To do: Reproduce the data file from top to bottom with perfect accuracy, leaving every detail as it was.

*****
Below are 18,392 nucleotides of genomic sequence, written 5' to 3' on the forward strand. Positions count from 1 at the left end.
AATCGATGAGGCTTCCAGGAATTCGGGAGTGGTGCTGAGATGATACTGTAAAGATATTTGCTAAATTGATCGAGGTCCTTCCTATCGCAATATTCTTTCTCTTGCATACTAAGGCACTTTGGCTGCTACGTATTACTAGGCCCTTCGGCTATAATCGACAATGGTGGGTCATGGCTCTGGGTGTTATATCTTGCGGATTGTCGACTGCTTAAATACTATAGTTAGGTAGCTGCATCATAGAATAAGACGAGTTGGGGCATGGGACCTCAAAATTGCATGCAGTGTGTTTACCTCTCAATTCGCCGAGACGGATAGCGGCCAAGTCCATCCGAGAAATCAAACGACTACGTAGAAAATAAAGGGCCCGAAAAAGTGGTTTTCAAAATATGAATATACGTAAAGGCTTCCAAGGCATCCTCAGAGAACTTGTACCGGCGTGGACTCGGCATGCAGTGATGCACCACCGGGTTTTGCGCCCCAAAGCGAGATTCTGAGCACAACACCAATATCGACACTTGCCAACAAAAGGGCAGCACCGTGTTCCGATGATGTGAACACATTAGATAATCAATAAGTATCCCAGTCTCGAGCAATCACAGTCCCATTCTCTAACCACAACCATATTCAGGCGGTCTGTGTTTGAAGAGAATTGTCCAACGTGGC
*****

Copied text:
Below are 18,392 nucleotides of genomic sequence, written 5' to 3' on the forward strand. Positions count from 1 at the left end.
AATCGATGAGGCTTCCAGGAATTCGGGAGTGGTGCTGAGATGATACTGTAAAGATATTTGCTAAATTGATCGAGGTCCTTCCTATCGCAATATTCTTTCTCTTGCATACTAAGGCACTTTGGCTGCTACGTATTACTAGGCCCTTCGGCTATAATCGACAATGGTGGGTCATGGCTCTGGGTGTTATATCTTGCGGATTGTCGACTGCTTAAATACTATAGTTAGGTAGCTGCATCATAGAATAAGACGAGTTGGGGCATGGGACCTCAAAATTGCATGCAGTGTGTTTACCTCTCAATTCGCCGAGACGGATAGCGGCCAAGTCCATCCGAGAAATCAAACGACTACGTAGAAAATAAAGGGCCCGAAAAAGTGGTTTTCAAAATATGAATATACGTAAAGGCTTCCAAGGCATCCTCAGAGAACTTGTACCGGCGTGGACTCGGCATGCAGTGATGCACCACCGGGTTTTGCGCCCCAAAGCGAGATTCTGAGCACAACACCAATATCGACACTTGCCAACAAAAGGGCAGCACCGTGTTCCGATGATGTGAACACATTAGATAATCAATAAGTATCCCAGTCTCGAGCAATCACAGTCCCATTCTCTAACCACAACCATATTCAGGCGGTCTGTGTTTGAAGAGAATTGTCCAACGTGGC